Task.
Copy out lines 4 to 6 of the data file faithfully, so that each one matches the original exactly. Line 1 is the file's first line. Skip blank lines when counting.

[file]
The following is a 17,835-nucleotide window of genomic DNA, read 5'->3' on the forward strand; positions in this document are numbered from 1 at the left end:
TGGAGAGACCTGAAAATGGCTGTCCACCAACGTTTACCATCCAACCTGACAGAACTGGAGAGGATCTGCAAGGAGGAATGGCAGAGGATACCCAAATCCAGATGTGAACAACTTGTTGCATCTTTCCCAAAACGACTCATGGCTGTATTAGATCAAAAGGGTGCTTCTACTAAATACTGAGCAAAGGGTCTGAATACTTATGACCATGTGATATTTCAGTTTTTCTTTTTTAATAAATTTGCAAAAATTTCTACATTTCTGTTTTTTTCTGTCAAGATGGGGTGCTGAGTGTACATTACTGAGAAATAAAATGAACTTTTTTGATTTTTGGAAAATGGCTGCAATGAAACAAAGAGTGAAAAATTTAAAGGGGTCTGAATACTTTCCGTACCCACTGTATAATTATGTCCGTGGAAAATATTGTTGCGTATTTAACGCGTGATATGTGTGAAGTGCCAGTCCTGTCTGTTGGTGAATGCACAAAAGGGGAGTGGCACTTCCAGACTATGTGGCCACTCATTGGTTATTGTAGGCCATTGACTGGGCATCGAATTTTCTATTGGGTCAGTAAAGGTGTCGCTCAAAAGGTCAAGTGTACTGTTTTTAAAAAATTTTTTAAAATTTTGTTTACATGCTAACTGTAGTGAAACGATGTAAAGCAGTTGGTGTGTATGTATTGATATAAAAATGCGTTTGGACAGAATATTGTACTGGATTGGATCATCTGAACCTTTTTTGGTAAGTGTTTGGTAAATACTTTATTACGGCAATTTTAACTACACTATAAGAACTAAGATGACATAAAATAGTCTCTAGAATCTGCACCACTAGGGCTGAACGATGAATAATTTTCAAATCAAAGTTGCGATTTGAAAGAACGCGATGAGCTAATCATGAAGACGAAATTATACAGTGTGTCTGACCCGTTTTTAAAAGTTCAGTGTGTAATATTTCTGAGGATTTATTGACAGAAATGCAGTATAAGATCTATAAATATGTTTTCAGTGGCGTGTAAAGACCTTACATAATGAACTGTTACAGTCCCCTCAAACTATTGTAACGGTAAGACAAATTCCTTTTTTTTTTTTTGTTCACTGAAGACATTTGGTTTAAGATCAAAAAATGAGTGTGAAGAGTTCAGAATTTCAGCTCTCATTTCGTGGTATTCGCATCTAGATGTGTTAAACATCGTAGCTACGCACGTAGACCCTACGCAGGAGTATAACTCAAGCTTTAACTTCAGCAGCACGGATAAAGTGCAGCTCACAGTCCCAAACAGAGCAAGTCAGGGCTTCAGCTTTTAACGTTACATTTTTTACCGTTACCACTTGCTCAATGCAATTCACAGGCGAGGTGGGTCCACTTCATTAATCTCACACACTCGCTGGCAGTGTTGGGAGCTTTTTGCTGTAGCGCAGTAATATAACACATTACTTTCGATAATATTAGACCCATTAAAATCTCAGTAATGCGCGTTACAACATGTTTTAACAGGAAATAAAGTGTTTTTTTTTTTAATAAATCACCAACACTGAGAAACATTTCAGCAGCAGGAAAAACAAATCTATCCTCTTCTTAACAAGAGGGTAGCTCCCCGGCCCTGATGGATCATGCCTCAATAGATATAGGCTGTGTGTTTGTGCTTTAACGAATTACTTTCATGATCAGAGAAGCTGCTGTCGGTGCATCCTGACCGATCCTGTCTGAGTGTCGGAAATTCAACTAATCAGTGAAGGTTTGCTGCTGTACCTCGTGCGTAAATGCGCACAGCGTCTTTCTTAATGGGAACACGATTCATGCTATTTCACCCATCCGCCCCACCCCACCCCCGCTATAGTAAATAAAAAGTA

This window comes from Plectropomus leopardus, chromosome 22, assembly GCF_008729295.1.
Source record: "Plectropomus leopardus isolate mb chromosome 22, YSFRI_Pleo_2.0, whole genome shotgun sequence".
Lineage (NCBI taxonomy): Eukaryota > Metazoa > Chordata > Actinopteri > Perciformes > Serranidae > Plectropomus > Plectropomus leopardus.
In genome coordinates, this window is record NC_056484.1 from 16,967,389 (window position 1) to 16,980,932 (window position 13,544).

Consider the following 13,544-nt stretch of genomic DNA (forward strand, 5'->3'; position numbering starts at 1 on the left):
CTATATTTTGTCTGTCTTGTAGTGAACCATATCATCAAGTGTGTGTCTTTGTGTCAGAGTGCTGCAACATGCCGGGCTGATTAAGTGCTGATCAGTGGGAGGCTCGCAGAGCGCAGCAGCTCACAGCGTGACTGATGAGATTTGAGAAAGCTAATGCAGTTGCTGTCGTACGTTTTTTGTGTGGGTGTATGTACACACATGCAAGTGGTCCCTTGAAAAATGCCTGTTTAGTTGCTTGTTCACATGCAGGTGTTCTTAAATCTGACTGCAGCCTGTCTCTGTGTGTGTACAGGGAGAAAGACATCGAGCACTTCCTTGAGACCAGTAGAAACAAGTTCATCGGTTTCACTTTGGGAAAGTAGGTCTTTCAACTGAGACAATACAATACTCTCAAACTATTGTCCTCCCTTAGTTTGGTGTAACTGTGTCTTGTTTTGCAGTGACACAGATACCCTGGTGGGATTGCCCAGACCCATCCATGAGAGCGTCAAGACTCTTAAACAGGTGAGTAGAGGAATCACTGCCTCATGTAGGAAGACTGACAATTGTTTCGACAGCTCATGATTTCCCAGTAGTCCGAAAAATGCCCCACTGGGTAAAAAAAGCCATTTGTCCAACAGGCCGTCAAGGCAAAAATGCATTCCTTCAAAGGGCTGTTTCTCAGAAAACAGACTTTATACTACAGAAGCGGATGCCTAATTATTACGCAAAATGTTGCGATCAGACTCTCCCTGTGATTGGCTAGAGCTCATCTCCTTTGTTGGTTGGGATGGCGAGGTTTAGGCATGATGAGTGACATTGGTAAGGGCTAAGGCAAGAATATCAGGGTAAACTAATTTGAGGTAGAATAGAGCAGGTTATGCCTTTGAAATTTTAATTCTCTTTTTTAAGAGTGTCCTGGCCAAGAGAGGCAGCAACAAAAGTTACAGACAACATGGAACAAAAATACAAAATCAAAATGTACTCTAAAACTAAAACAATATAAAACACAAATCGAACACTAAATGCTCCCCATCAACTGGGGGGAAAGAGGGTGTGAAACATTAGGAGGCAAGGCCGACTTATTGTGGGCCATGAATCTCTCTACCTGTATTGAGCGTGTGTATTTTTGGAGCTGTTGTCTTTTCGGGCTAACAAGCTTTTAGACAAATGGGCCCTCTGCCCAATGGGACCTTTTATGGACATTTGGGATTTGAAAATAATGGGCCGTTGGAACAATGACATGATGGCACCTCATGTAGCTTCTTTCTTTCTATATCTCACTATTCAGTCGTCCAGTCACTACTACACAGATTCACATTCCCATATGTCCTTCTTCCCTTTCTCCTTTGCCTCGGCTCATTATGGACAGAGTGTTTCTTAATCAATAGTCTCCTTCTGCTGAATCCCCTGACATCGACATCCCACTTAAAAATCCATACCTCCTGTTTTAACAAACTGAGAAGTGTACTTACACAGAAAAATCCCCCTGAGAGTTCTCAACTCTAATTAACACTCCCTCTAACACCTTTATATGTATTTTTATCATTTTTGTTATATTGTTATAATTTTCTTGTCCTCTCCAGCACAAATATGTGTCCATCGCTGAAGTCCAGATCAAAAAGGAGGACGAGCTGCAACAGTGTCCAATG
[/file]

Source record: "Plectropomus leopardus isolate mb chromosome 22, YSFRI_Pleo_2.0, whole genome shotgun sequence".
Lineage (NCBI taxonomy): Eukaryota > Metazoa > Chordata > Actinopteri > Perciformes > Serranidae > Plectropomus > Plectropomus leopardus.
In genome coordinates, this window is record NC_056484.1 from 16,967,389 (window position 1) to 16,980,932 (window position 13,544).